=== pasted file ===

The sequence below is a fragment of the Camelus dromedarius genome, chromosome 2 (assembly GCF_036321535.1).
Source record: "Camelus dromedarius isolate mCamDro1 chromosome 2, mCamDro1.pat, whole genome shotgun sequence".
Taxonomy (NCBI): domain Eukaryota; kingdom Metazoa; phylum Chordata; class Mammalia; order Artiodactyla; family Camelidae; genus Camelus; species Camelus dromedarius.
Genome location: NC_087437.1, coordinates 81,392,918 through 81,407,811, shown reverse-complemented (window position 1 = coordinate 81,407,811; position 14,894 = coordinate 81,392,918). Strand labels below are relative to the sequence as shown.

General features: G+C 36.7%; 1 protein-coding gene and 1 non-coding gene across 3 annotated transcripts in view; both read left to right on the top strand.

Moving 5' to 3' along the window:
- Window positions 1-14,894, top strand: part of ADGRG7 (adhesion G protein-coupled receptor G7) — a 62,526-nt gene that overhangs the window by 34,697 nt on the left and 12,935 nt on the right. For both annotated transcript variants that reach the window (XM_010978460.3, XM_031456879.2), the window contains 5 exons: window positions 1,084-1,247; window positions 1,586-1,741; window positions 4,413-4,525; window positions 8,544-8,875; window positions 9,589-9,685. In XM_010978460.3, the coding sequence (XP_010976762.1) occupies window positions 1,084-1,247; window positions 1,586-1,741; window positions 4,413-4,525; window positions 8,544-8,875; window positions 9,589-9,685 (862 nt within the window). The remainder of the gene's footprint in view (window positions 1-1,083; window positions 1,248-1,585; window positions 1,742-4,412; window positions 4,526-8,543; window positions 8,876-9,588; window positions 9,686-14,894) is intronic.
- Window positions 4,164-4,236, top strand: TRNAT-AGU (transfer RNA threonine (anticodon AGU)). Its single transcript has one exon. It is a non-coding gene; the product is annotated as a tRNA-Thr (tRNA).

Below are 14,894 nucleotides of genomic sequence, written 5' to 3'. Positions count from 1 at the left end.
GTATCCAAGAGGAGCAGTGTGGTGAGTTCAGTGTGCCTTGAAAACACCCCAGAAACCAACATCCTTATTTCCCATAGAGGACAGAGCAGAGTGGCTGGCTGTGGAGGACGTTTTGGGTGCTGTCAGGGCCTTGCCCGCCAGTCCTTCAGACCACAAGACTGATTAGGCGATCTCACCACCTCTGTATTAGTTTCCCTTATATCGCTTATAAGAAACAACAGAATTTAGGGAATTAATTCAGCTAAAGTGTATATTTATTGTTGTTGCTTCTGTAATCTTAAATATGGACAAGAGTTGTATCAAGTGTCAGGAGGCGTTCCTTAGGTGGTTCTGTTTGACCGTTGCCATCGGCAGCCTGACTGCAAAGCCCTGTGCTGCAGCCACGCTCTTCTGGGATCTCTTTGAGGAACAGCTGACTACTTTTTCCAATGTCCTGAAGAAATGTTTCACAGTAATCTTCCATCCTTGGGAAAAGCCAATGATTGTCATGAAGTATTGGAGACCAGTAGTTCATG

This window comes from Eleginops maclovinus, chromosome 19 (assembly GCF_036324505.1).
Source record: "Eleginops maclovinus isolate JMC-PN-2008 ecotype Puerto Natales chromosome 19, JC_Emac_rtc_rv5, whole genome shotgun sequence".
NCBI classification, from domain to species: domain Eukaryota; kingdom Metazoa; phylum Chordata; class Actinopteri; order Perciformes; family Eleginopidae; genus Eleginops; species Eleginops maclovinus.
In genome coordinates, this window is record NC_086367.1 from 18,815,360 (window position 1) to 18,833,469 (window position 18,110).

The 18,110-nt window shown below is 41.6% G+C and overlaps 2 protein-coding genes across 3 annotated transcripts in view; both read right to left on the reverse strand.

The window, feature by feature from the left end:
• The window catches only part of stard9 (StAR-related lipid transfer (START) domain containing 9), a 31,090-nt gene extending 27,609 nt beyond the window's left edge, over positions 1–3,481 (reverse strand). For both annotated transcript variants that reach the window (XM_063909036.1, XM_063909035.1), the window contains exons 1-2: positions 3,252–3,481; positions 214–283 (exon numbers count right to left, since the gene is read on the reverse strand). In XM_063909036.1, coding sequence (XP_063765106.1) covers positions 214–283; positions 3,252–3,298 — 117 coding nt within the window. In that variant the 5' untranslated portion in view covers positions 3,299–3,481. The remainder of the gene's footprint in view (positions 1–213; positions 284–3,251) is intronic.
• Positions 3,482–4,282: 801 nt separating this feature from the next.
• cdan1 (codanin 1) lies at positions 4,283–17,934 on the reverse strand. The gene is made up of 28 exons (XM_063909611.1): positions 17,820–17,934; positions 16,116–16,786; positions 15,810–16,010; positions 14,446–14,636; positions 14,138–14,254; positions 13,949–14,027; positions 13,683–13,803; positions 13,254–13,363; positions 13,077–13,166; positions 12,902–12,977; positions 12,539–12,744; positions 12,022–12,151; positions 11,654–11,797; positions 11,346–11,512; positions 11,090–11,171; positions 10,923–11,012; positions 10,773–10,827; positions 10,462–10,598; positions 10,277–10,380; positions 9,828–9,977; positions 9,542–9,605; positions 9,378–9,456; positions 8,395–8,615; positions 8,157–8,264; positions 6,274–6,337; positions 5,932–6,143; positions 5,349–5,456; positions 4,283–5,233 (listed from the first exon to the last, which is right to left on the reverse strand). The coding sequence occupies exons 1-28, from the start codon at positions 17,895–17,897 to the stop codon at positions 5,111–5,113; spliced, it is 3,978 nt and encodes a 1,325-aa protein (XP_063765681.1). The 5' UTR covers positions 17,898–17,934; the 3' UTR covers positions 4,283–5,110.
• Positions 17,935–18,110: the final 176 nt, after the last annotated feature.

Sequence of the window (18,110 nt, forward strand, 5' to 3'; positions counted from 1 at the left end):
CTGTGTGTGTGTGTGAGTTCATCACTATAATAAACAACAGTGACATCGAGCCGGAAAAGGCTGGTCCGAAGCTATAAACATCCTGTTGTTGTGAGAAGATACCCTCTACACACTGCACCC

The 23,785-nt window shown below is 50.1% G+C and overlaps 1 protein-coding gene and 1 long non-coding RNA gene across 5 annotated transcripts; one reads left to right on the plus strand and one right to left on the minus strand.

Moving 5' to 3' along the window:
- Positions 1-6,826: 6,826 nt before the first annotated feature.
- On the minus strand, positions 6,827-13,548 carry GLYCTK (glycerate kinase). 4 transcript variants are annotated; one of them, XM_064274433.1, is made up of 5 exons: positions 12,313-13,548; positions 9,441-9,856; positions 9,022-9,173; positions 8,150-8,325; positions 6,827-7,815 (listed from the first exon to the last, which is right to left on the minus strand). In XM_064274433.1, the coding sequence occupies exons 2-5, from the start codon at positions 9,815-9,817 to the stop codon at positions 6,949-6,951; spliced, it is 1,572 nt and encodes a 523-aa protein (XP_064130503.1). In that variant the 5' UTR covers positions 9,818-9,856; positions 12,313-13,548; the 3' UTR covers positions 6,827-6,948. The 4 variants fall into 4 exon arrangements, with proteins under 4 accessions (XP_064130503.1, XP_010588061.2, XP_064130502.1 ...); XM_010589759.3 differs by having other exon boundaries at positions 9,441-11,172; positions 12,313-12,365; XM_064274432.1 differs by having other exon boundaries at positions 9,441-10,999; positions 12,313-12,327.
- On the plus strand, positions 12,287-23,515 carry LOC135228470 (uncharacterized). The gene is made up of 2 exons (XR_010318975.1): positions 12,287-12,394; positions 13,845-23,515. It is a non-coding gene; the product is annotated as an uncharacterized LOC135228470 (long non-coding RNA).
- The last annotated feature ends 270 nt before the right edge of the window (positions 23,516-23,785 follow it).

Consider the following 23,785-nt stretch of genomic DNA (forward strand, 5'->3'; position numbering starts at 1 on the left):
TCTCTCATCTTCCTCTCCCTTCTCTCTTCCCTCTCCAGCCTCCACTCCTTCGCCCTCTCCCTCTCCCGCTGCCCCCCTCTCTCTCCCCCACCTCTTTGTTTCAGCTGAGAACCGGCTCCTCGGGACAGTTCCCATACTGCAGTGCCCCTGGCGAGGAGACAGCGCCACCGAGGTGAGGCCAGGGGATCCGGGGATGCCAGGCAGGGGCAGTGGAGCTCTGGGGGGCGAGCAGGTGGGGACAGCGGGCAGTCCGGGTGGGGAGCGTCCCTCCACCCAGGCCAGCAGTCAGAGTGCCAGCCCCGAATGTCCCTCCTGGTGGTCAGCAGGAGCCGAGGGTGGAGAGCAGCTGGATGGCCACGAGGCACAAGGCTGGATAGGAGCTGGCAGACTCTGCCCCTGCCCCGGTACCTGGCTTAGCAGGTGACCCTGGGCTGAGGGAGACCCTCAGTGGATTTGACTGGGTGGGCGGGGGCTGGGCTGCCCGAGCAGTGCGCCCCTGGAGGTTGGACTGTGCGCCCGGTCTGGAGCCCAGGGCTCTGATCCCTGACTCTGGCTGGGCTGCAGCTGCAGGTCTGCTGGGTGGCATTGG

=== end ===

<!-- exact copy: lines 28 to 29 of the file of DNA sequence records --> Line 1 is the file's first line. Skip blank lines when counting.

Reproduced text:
- The last annotated feature ends 270 nt before the right edge of the window (positions 23,516-23,785 follow it).

Consider the following 23,785-nt stretch of genomic DNA (forward strand, 5'->3'; position numbering starts at 1 on the left):